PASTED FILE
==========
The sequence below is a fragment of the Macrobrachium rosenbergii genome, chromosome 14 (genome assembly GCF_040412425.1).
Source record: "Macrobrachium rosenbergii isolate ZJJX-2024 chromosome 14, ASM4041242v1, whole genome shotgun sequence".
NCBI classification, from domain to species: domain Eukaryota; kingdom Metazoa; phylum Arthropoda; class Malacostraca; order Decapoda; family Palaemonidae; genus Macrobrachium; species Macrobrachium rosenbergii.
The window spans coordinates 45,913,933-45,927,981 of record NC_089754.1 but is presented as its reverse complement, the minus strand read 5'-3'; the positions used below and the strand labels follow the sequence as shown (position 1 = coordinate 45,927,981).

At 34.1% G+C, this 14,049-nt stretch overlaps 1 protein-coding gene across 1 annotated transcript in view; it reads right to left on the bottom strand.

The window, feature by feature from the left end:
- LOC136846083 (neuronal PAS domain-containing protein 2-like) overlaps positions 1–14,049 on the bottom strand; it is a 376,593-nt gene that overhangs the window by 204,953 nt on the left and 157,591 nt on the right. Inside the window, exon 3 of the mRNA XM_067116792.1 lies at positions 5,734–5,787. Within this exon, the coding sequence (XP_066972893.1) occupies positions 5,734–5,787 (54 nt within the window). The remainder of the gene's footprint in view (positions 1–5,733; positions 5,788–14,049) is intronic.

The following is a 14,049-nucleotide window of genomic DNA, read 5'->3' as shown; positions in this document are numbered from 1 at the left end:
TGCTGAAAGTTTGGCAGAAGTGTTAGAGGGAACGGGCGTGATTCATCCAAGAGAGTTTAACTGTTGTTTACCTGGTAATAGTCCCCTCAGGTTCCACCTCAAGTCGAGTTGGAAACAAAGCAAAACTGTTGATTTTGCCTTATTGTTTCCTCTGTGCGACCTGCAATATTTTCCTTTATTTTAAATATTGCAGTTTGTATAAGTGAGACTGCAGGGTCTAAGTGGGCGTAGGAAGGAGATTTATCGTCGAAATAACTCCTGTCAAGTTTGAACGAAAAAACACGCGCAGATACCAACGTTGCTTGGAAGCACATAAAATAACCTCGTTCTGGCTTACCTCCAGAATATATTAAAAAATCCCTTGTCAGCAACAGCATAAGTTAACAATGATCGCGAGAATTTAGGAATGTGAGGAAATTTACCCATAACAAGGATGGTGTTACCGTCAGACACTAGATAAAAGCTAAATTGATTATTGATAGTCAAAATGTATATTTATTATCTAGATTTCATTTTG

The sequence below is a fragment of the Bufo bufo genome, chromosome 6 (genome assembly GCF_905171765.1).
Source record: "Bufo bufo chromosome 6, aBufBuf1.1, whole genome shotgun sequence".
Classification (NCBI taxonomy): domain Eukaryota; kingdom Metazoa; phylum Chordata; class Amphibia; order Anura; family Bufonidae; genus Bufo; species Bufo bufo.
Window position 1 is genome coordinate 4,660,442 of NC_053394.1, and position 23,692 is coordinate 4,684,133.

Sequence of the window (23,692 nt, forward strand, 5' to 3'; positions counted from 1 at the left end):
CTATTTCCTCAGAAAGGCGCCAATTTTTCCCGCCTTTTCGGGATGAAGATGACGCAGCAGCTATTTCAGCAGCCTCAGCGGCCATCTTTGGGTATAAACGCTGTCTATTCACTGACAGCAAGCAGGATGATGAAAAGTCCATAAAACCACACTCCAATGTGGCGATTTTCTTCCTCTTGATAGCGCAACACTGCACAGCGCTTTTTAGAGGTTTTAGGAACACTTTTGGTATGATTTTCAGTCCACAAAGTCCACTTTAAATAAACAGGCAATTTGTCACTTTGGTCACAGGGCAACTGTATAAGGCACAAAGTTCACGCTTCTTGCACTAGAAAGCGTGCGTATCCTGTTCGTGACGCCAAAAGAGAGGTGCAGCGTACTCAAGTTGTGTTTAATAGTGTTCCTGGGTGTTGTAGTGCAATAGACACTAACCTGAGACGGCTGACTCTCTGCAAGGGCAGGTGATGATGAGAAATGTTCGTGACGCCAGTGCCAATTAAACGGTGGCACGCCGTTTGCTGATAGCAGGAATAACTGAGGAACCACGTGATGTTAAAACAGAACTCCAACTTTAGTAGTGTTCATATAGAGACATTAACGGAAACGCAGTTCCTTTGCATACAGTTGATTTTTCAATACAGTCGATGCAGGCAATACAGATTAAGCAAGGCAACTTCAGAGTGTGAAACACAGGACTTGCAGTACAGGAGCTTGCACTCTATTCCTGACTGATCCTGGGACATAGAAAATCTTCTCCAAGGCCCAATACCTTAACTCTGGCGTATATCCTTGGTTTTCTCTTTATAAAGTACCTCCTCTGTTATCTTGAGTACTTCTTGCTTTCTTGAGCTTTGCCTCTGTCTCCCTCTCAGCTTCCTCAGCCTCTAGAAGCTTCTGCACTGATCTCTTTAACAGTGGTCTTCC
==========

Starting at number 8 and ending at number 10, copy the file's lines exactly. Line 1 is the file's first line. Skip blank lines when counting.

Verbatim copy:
The following is a 14,049-nucleotide window of genomic DNA, read 5'->3' as shown; positions in this document are numbered from 1 at the left end:
TGCTGAAAGTTTGGCAGAAGTGTTAGAGGGAACGGGCGTGATTCATCCAAGAGAGTTTAACTGTTGTTTACCTGGTAATAGTCCCCTCAGGTTCCACCTCAAGTCGAGTTGGAAACAAAGCAAAACTGTTGATTTTGCCTTATTGTTTCCTCTGTGCGACCTGCAATATTTTCCTTTATTTTAAATATTGCAGTTTGTATAAGTGAGACTGCAGGGTCTAAGTGGGCGTAGGAAGGAGATTTATCGTCGAAATAACTCCTGTCAAGTTTGAACGAAAAAACACGCGCAGATACCAACGTTGCTTGGAAGCACATAAAATAACCTCGTTCTGGCTTACCTCCAGAATATATTAAAAAATCCCTTGTCAGCAACAGCATAAGTTAACAATGATCGCGAGAATTTAGGAATGTGAGGAAATTTACCCATAACAAGGATGGTGTTACCGTCAGACACTAGATAAAAGCTAAATTGATTATTGATAGTCAAAATGTATATTTATTATCTAGATTTCATTTTG

The sequence below is a fragment of the Bufo bufo genome, chromosome 6 (genome assembly GCF_905171765.1).